To whom it should concern:
Growing up in East New York, Brooklyn, my mom knew of one decent public school where she wanted to enroll me. This school was an 8 minute walk from my house, but it was “out of my district” so I couldn’t attend.
She found out about the Achievement First charter school network, “AF”, and in three weeks’ time we sat for the lottery calling. My number got called, my mom jumped with joy, and I shrunk into my seat with embarrassment. I was only 5, so I didn’t quite understand what this could mean, but to my mom, it like she knew AF could be my ticket to success. Other schools in my neighborhood were low-performing, and AF schools in other parts of Brooklyn were praised. I joined the first graduating class of the new East New York location.
The rules were strict and specific, literally down to the color of my socks. Nevertheless, my foundation at Achievement First helped me value education. Although my school was 100% black or Hispanic, and predominantly low-income, I don’t recall feeling disadvantaged compared to my wealthier, white counterparts, not that I met them, but I was aware of the achievement gap. I actually began to see my privilege of AF when I learned that we outperformed public schools on state tests. And even though we tested often, I didn’t feel like exams were shoved down my throat or that I was just learning to pass an exam and make AF look good.
Toward the end of middle school, my older sister told me that not all public schools were terrible and failing, so I decided I wanted to venture out and try something new. When I explained this to the AF high school principal in our interview, she kindly “warned” me that I would be better off continuing at AF. Then I found Benjamin Banneker Academy in the high school directory and read the description of the unique extracurriculars and academic programs. Other reviews boasted of the Afro-centric theme of the school.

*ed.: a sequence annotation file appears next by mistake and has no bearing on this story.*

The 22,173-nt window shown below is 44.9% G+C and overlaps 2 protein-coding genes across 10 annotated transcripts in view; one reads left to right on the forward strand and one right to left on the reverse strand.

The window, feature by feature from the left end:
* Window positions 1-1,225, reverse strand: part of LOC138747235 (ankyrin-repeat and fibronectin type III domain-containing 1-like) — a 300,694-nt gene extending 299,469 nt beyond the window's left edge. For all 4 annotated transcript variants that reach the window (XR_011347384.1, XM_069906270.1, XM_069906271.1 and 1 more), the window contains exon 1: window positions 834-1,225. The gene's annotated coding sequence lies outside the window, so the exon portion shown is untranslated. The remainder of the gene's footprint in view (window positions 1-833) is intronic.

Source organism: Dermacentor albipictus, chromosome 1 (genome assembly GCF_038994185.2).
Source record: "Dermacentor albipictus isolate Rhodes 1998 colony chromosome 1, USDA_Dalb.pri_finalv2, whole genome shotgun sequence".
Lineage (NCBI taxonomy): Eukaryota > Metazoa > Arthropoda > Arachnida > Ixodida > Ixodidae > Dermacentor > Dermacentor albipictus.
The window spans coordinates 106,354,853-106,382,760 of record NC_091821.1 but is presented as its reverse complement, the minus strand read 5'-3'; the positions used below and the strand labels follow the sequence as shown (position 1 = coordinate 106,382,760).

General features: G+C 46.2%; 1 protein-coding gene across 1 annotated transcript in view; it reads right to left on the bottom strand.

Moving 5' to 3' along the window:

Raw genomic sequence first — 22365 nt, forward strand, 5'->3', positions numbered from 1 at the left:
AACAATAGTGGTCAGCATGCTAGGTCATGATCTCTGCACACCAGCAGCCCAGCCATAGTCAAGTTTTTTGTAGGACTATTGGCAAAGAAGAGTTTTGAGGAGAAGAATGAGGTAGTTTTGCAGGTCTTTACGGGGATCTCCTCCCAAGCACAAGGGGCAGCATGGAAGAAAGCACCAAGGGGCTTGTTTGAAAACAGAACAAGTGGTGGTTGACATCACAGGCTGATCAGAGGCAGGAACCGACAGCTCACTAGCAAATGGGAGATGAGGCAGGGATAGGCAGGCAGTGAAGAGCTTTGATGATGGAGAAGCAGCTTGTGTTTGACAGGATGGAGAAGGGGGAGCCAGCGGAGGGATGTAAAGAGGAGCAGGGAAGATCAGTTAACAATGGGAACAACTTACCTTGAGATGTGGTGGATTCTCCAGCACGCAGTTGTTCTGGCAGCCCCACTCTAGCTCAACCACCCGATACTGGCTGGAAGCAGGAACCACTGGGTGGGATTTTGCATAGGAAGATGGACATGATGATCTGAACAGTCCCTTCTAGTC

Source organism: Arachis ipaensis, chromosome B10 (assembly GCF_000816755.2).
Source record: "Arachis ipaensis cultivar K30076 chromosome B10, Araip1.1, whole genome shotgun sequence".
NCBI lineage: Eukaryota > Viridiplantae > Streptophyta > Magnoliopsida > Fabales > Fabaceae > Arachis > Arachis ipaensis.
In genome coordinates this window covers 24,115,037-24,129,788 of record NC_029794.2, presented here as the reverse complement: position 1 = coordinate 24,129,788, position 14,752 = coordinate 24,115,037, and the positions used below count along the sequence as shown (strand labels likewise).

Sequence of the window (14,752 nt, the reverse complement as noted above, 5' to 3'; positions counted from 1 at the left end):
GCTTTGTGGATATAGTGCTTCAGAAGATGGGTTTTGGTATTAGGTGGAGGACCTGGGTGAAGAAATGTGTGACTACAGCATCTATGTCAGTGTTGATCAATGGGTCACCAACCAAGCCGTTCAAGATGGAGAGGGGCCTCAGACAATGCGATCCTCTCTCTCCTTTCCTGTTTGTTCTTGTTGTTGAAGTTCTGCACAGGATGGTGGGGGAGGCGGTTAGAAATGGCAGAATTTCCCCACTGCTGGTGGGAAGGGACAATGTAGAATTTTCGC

Soon after I started freshman year, I realized the Banneker on paper didn’t match Banneker in real life. The directory outlines pre-professional tracks available to students, like pre-engineering, but some teachers at Banneker hadn’t even heard of this. Africa Tours had stopped running because of new pressure from administration, and the student government disappeared after elections.
Even though Banneker has a decent post-secondary enrollment rate, our actual level of preparedness for college is questionable. Getting good grades is mostly based on the completion of an assignment--not the quality or effort, which leads to an environment where students just want the right answers instead of trying to improve their skillsets.
I’m not saying all charter schools are better than all traditional public schools--both have their benefits. But why is that at every step of my journey, I have had to search for opportunities beyond what was provided to me? Why do I feel like my education was not sufficient without the competitive programs I found my way into? Why is my school’s end goal to prepare students for college, yet it instills qualities of mediocrity?